Analysis: Watching coverage of this year’s “Women’s March” was more disheartening than inspiring. Some participants wore odd sexually suggestive caps. Many carried signs dominated by anti-President Trump slogans—some displaying obscene language—in front of children, no less. To be fair, “women’s rights are human rights” was more popular than “keep your hands off my #@%^!.”
The normalization of the sport of destructive communication brings to mind the medical nocebo effect. Nocebo effects can modulate the outcome of a given therapy in a negative way, as do placebo effects in a positive way. In short, negative expectations beget negative results.
The political nocebo effect is a sister of the age-old propaganda tool of demonizing the opposition rather than promoting one’s own position.
With the Khmer Rouge’s Pol Pot, it was people with eyeglasses (a sign of intellect). With wannabe socialists, it is “the rich.” Ironic, given that the most vociferous are themselves uber-rich or have donors from the elite “one percent.” Of late, the demon is a far less discrete group: all men, with a special place in political hell for white men.
Ah, the numinosity of womanhood! If women were in charge, all of our problems would be solved; there would be no more boorish behavior. Ogling the gender of one’s preference would be subject to civil fines and public obloquy. There would be no Chippendales, Thunder Down Under, or People magazine’s “Sexiest Man Alive.”
To be sure, having a woman at the top does not guarantee virtuous outcomes. There was England’s Queen “Bloody” Mary I, who killed thousands of Protestants and Spain’s Queen Isabella I who appointed Tomás de Torquemada as the first Inquisitor General of the Inquisition.
In modern times, India’s Indira Gandhi used an unstable political climate to quash constitutionally protected civil rights by declaring a state of emergency allowing her to arrest political opponents and censor the media. Former Argentine President Cristina Fernandez de Kirchner was arrested last year for allegedly covering up Iranian involvement in a 1994 bombing that killed 85 people at a Jewish community center. Nobel Peace Prize winner State Chancellor Aung San Suu Kyi, the de facto leader of Myanmar, has been criticized for her refusal to discuss the plight of the Rohingya Muslims and her failure to condemn indiscriminate force used by troops (over which she has no control). South Korean president Park Geun-hye was put on trial for pressuring companies to paying millions in bribes in return for business favors.
Clearly, that old adage, “power tends to corrupt” is not gender-specific.
Many women carried signs demanding healthcare for all women. Wasn’t women’s health one of the 26 essential women’s benefits in ObamaCare? Further examination of the “Women’s March” website reveals that the beef was “open access to safe, legal, affordable abortion and birth control for all people.”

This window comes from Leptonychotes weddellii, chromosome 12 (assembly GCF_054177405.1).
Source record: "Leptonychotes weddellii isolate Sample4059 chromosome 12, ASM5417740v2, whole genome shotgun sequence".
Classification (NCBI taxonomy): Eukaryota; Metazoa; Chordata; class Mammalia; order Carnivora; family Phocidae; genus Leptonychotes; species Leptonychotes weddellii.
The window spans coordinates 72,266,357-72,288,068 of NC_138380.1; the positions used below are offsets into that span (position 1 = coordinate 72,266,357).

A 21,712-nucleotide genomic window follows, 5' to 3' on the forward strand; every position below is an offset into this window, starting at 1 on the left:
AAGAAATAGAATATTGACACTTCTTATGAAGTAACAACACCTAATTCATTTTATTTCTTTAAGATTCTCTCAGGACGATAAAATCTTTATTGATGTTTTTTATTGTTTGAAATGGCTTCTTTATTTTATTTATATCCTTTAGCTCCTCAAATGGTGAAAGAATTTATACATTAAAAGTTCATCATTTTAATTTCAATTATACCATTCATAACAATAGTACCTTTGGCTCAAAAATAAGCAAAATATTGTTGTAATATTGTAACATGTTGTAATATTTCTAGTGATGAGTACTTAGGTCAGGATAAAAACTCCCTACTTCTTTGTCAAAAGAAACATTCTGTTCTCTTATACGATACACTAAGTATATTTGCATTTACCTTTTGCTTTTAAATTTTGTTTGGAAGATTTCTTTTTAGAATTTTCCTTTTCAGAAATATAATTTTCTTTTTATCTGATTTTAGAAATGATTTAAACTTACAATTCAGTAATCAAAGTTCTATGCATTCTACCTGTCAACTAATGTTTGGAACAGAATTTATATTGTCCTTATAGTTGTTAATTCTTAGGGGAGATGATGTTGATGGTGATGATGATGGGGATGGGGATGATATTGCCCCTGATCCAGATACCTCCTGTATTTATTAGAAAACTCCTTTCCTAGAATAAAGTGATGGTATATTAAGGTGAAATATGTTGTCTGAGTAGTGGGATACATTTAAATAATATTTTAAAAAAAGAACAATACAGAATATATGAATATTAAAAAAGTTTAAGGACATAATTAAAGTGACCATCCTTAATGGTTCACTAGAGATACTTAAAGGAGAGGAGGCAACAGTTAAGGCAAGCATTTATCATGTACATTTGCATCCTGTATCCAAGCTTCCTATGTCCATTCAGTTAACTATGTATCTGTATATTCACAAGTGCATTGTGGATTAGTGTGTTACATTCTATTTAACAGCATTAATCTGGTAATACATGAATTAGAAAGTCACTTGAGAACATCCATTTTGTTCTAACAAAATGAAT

The marchers missed a golden opportunity to bring awareness to the general public serious health issues that affect all women. An American Heart Association study found that after a heart attack, women age 55 or younger have worse outcomes than males. Women have poorer physical and mental functioning and more chest pain. These findings may be because these women tend to have delayed diagnosis, and thus receive later treatment for heart disease.
Instead of dwelling on vilifying others, use the platform to tell women to take care of themselves. At least 45 percent of cancer deaths and the top three causes of preventable deaths are due to things within our power to change: smoking, obesity, and drinking alcohol. Although smoking is the leading preventable cause of disease and death in the U.S., “light” smoking is increasing among women.
The marchers should not let the fear of “fat-shaming” accusations shut down the discussion about the rising obesity rate in women. Obese women are at higher risk for heart disease, depression, infertility, musculoskeletal pain, and endometrial, cervical, and breast cancer. Obesity pre- and during pregnancy contribute to pregnancy-induced hypertension, preeclampsia, gestational diabetes, cesarean sections, and neonatal death.
As a physician, I treat each patient as unique. Similarly, the marchers should remind each other that their pioneering sisters were fiercely independent and looked forward, not back. Instead of wearing silly hats, study to be the next Marie Curie, Helen Taussig, or Virginia Apgar.
The marchers should encourage women to jump off the bandwagon of negativity, shed the mantle of group victimhood, and see themselves and others as individuals, not members of a tribe.
About the author: Dr. Singleton is a board-certified anesthesiologist. She is also a Board-of-Directors member and President-elect of the Association of American Physicians and Surgeons (AAPS). She graduated from Stanford and earned her MD at UCSF Medical School. Dr. Singleton completed 2 years of Surgery residency at UCSF, then her Anesthesia residency at Harvard’s Beth Israel Hospital.
While still working in the operating room, she attended UC Berkeley Law School, focusing on constitutional law and administrative law. She interned at the National Health Law Project and practiced insurance and health law. She teaches classes in the recognition of elder abuse and constitutional law for non-lawyers.